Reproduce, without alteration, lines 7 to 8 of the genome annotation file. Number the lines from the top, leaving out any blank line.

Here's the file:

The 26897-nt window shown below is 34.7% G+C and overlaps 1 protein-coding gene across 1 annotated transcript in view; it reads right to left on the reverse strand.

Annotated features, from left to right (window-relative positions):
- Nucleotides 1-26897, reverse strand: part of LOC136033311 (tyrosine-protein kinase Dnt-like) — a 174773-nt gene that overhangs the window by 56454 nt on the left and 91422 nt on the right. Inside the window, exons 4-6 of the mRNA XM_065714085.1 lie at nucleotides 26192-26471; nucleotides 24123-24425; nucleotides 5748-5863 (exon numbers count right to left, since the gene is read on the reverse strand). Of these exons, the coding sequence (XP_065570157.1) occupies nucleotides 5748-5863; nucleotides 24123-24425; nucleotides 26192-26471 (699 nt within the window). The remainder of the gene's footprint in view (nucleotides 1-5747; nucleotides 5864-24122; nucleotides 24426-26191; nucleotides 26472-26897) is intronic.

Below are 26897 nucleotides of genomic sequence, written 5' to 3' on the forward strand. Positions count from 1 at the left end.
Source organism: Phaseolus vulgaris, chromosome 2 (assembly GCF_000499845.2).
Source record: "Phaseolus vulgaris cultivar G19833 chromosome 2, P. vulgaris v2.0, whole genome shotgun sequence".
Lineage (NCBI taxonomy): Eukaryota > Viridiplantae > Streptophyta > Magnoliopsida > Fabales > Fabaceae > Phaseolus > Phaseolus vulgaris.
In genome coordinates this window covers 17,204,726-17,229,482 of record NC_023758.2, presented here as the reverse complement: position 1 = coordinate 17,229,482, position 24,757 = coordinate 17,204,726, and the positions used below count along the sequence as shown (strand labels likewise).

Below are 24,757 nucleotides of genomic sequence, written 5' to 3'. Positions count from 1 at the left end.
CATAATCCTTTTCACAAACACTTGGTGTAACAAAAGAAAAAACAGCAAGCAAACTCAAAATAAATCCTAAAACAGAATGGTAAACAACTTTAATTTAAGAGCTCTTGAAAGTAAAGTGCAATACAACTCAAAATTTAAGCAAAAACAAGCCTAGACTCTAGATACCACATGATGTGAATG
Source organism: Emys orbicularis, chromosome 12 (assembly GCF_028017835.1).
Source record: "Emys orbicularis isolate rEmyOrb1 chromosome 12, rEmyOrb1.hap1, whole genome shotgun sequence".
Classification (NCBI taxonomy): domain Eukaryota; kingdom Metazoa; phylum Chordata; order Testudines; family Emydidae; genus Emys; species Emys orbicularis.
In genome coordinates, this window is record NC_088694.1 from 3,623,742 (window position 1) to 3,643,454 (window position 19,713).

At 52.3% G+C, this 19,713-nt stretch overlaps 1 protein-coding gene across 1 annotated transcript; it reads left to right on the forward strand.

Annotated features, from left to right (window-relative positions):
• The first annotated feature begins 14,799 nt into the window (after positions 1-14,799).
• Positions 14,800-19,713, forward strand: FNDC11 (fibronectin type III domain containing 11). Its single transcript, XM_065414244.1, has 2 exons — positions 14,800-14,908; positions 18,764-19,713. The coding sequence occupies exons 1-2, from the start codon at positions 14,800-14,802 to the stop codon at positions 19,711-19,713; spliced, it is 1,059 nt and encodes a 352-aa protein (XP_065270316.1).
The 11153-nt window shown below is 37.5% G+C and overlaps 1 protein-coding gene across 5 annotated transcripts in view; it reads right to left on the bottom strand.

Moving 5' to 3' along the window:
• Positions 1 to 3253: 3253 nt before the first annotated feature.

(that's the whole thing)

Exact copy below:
Lineage (NCBI taxonomy): Eukaryota > Viridiplantae > Streptophyta > Magnoliopsida > Fabales > Fabaceae > Phaseolus > Phaseolus vulgaris.
In genome coordinates this window covers 17,204,726-17,229,482 of record NC_023758.2, presented here as the reverse complement: position 1 = coordinate 17,229,482, position 24,757 = coordinate 17,204,726, and the positions used below count along the sequence as shown (strand labels likewise).